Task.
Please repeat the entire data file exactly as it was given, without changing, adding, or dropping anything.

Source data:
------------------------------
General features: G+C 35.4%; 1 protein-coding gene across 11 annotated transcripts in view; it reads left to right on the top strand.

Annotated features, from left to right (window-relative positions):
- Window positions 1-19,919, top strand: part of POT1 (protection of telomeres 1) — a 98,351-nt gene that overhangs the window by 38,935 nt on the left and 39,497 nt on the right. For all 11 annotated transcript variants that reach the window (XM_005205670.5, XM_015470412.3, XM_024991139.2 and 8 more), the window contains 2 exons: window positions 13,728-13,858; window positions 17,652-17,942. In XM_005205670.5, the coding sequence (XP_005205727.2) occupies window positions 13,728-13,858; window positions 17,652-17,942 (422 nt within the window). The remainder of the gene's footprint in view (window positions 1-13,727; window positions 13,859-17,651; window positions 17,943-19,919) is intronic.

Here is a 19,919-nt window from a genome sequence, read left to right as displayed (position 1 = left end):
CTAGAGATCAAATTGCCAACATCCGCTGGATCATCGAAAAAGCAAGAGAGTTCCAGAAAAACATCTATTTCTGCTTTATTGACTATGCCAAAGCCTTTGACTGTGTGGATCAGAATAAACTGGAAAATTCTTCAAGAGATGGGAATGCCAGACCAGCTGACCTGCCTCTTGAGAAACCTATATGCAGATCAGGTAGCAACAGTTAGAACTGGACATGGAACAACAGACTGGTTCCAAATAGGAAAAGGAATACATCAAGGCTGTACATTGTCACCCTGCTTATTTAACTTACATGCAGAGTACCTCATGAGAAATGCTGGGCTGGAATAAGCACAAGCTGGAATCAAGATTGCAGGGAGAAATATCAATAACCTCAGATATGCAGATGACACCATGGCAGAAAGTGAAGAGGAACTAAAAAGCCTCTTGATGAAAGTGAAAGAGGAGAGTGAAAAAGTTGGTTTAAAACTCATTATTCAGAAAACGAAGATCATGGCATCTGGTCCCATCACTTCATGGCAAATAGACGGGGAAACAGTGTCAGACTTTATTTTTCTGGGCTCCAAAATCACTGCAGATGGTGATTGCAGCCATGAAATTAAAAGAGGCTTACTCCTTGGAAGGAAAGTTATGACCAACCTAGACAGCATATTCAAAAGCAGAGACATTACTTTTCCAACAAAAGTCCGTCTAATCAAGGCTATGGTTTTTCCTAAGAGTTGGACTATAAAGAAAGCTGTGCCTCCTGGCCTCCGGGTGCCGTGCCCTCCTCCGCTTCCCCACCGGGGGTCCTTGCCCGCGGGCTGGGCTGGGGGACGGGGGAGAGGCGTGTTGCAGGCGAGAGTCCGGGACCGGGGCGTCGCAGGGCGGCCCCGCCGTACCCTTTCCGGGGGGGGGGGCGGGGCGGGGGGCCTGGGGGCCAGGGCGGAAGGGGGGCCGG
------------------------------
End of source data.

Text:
General features: G+C 35.4%; 1 protein-coding gene across 11 annotated transcripts in view; it reads left to right on the top strand.

Annotated features, from left to right (window-relative positions):
- Window positions 1-19,919, top strand: part of POT1 (protection of telomeres 1) — a 98,351-nt gene that overhangs the window by 38,935 nt on the left and 39,497 nt on the right. For all 11 annotated transcript variants that reach the window (XM_005205670.5, XM_015470412.3, XM_024991139.2 and 8 more), the window contains 2 exons: window positions 13,728-13,858; window positions 17,652-17,942. In XM_005205670.5, the coding sequence (XP_005205727.2) occupies window positions 13,728-13,858; window positions 17,652-17,942 (422 nt within the window). The remainder of the gene's footprint in view (window positions 1-13,727; window positions 13,859-17,651; window positions 17,943-19,919) is intronic.

Here is a 19,919-nt window from a genome sequence, read left to right as displayed (position 1 = left end):
CTAGAGATCAAATTGCCAACATCCGCTGGATCATCGAAAAAGCAAGAGAGTTCCAGAAAAACATCTATTTCTGCTTTATTGACTATGCCAAAGCCTTTGACTGTGTGGATCAGAATAAACTGGAAAATTCTTCAAGAGATGGGAATGCCAGACCAGCTGACCTGCCTCTTGAGAAACCTATATGCAGATCAGGTAGCAACAGTTAGAACTGGACATGGAACAACAGACTGGTTCCAAATAGGAAAAGGAATACATCAAGGCTGTACATTGTCACCCTGCTTATTTAACTTACATGCAGAGTACCTCATGAGAAATGCTGGGCTGGAATAAGCACAAGCTGGAATCAAGATTGCAGGGAGAAATATCAATAACCTCAGATATGCAGATGACACCATGGCAGAAAGTGAAGAGGAACTAAAAAGCCTCTTGATGAAAGTGAAAGAGGAGAGTGAAAAAGTTGGTTTAAAACTCATTATTCAGAAAACGAAGATCATGGCATCTGGTCCCATCACTTCATGGCAAATAGACGGGGAAACAGTGTCAGACTTTATTTTTCTGGGCTCCAAAATCACTGCAGATGGTGATTGCAGCCATGAAATTAAAAGAGGCTTACTCCTTGGAAGGAAAGTTATGACCAACCTAGACAGCATATTCAAAAGCAGAGACATTACTTTTCCAACAAAAGTCCGTCTAATCAAGGCTATGGTTTTTCCTAAGAGTTGGACTATAAAGAAAGCTGTGCCTCCTGGCCTCCGGGTGCCGTGCCCTCCTCCGCTTCCCCACCGGGGGTCCTTGCCCGCGGGCTGGGCTGGGGGACGGGGGAGAGGCGTGTTGCAGGCGAGAGTCCGGGACCGGGGCGTCGCAGGGCGGCCCCGCCGTACCCTTTCCGGGGGGGGGGGCGGGGCGGGGGGCCTGGGGGCCAGGGCGGAAGGGGGGCCGG